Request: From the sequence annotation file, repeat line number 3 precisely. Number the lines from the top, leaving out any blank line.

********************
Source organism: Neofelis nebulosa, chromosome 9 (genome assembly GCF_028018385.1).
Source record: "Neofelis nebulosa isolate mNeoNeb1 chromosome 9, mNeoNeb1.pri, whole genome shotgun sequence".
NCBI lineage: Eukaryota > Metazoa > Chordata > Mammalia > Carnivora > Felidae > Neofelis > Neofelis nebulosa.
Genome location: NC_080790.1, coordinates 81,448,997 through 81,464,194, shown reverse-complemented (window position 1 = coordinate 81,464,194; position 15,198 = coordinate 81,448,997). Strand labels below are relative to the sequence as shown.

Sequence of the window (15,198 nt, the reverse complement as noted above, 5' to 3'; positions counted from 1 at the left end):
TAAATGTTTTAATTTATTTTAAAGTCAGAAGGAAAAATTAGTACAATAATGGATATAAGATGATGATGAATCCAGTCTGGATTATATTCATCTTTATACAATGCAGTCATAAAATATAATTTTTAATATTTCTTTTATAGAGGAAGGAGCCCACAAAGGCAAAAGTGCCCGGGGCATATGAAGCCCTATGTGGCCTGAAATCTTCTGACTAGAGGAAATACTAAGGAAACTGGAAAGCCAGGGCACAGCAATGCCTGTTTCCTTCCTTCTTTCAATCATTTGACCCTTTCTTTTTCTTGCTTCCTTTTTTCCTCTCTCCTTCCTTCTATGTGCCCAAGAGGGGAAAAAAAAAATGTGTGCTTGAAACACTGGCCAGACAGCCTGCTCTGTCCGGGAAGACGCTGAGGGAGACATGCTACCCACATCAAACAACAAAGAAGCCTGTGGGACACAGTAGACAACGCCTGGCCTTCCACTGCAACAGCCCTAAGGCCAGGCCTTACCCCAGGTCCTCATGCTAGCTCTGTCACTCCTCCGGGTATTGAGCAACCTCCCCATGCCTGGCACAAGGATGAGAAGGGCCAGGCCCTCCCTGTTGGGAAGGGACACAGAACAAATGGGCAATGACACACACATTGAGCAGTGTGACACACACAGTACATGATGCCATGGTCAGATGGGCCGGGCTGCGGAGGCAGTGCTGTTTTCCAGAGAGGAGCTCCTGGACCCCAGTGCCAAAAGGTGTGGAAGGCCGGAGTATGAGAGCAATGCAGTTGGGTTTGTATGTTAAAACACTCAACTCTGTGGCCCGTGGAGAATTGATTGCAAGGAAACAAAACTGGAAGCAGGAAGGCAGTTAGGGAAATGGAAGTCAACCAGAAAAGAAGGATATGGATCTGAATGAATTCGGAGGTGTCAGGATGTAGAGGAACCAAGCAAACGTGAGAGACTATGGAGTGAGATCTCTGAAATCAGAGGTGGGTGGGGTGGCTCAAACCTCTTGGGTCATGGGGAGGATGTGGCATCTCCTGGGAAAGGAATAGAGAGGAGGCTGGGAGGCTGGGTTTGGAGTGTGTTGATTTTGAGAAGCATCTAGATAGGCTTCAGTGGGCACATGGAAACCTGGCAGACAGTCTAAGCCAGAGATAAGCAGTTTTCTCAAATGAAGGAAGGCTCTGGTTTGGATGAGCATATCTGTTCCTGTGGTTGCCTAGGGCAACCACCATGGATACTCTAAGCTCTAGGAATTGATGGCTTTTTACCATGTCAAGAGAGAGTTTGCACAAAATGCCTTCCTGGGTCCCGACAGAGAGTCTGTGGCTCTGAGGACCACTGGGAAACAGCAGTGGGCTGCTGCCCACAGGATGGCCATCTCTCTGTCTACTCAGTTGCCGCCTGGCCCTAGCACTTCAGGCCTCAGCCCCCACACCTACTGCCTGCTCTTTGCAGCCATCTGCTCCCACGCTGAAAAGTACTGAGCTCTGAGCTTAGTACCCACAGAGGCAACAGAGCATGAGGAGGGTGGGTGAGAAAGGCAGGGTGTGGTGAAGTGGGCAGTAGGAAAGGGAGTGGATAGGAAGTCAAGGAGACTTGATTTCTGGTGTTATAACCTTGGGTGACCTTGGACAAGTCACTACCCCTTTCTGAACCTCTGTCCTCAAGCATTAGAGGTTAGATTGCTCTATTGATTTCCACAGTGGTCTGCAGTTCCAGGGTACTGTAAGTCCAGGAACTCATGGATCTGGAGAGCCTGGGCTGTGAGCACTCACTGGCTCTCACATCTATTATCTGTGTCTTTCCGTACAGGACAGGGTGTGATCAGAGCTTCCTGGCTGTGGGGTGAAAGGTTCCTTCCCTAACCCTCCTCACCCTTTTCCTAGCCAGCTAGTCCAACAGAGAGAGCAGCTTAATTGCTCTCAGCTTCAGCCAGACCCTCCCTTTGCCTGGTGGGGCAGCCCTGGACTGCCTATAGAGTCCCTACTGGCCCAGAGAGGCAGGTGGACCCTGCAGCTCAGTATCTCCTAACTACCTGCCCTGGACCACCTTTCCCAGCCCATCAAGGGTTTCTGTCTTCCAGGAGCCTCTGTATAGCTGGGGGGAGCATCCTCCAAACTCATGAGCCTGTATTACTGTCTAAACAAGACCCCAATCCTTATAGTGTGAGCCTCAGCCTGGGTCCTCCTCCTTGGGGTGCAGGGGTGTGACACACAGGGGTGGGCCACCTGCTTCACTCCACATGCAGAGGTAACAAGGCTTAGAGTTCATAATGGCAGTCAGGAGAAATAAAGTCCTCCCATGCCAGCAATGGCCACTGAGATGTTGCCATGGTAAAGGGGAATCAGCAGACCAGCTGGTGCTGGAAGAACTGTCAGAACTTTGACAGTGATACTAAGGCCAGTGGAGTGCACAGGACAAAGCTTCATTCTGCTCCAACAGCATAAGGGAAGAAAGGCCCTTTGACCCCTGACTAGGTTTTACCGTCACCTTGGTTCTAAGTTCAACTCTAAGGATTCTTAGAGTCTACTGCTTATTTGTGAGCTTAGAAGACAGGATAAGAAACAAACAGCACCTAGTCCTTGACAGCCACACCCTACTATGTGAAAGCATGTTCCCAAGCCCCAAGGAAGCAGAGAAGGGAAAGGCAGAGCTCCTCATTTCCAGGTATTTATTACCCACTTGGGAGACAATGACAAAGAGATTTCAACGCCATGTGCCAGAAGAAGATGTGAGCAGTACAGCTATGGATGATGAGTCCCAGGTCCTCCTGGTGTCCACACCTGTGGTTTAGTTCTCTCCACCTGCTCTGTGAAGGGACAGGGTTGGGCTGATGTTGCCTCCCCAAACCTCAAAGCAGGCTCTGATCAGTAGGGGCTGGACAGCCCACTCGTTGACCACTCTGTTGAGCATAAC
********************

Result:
NCBI lineage: Eukaryota > Metazoa > Chordata > Mammalia > Carnivora > Felidae > Neofelis > Neofelis nebulosa.